See if OPTI Cooper Black Five is fine with you
Originally not free but it has been abandoned by its publisher. Opti/Castcraft seems to be out of circulation
What font editor are you using? Is your font editor capable of generating variable fonts? If your answer to that is no, find one that does.
BTW what kind of changes do you want to do that you need to have separate styles. The font supports VN codepage so I assume it contains a complete VN specific characters.
Editado em 12/01/2022 às 08:43 por toto@k22
Microsoft won't be happy to hear what you're planning to do with their font.
BTW you probably already have Bahnschrift installed in your Windows 10
Editado em 11/01/2022 às 18:31 por toto@k22
It is a variable font that is why it is a TTF.
Why do you need to have a separate font for each style when you can have all the styles in a single font?
Go to http://abfonts.freehostia.com/
click on the Extra tab, then click on the Font List on the menu, scroll down to the letter M and click on the Mexico86 link to get a digitization of a font based on that logo
Yes. Class kerning used in kern OT feature. There might be problems for the accented I/i
Get a big block of text from the internet and apply your font to that. If you see letter spacing problems then kern those pairs. The assumption is that you have set your font's spacing to the best of your ability before any kerning adjustments. It does not matter what the language your sample text is in as any kerning adjustment is applicable to all the languages you mentioned, which all use Latin alphabets. The only problem I can see is with regards to the design of your accents.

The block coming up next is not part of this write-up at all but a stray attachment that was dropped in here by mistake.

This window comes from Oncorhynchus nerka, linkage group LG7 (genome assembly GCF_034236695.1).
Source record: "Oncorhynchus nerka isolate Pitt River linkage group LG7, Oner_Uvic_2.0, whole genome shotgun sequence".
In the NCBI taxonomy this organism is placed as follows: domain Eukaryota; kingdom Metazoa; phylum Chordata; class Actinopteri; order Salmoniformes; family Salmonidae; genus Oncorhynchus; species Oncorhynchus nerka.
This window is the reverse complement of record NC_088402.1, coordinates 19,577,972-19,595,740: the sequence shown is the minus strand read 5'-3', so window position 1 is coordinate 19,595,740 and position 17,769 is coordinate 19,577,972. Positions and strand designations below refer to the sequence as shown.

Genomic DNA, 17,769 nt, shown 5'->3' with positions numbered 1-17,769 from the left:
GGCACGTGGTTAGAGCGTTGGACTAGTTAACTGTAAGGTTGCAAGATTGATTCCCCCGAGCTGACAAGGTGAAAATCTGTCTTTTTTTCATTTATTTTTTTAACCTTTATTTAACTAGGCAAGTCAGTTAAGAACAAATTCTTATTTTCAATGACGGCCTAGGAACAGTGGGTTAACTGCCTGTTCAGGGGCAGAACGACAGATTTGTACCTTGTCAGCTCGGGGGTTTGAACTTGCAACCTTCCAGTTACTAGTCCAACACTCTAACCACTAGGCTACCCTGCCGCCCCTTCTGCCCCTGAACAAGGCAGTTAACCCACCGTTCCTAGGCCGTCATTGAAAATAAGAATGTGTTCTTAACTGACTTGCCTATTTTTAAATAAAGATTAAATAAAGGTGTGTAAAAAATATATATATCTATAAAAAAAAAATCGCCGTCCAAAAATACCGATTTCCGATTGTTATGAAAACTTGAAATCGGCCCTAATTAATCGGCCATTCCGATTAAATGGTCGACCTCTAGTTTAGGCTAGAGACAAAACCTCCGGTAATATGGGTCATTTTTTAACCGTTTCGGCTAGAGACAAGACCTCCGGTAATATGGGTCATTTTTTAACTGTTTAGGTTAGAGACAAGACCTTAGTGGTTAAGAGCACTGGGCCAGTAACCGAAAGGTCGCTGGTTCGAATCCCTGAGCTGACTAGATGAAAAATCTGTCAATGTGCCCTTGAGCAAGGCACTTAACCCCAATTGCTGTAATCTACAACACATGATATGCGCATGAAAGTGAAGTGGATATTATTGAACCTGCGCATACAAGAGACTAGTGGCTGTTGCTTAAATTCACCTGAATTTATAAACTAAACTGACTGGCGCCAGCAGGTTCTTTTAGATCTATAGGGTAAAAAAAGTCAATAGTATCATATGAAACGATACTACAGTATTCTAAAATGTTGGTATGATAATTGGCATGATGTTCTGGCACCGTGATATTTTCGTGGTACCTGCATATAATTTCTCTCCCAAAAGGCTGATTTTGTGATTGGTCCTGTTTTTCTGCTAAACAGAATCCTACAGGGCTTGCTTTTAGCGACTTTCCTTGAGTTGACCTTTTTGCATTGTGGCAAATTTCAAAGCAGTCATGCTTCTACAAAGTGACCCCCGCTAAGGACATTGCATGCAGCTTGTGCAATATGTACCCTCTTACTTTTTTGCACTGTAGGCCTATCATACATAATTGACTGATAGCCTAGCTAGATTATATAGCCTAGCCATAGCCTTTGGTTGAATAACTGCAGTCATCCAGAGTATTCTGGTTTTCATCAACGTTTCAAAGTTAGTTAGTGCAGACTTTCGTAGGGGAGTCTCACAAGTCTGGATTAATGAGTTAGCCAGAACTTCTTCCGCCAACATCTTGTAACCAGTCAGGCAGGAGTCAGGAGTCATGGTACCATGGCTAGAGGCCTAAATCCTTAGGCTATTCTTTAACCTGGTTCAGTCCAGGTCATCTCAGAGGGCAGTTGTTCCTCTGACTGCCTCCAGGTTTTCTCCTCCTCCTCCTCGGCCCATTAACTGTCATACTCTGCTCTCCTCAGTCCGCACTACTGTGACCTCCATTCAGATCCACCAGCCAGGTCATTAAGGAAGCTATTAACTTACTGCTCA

What letter pairs you need to look out for depends on the style of your font. However, if you want to be anal about it, then use all possible pairs from A to Z. Here's the string for the A. Do the rest including lowercase, numbers, punctuations, etc.
Here's the list of pairs found in Fontlab's kerning folder. I think Fontlab uses these pairs when you choose to autokern your font.
Does not match the top of the D
Sakura matches Althea if you can italicize it in your program (faux italic). I can't find an italic or oblique version of Althea.
The font is in TTF format and you can find a lot here at Dafont.
If you mean how that was done, he used a font editor that is installed in his computer to create that font. How to make a font:
1. Create a drawing of your alphabet, or whatever you want to be in your font, in a graphics program that can produce vector images. If that graphics program is capable of generating a font, then you can create your font from that program. The font format depends on what your graphics program supports.
2. Import the vector drawing you've done in your graphics program into your font editor, then generate a font from there. Usually font editors supports all the common font types. Font editors are also capable of tracing bitmapped images. Unless you prepare the image well, like what metaphasebrothel does, it will need more work to make the resulting font to really look good.
3. Draw everything in your font editor. Font editors has drawing tools to create vector images comparable to what you have in your graphics program.
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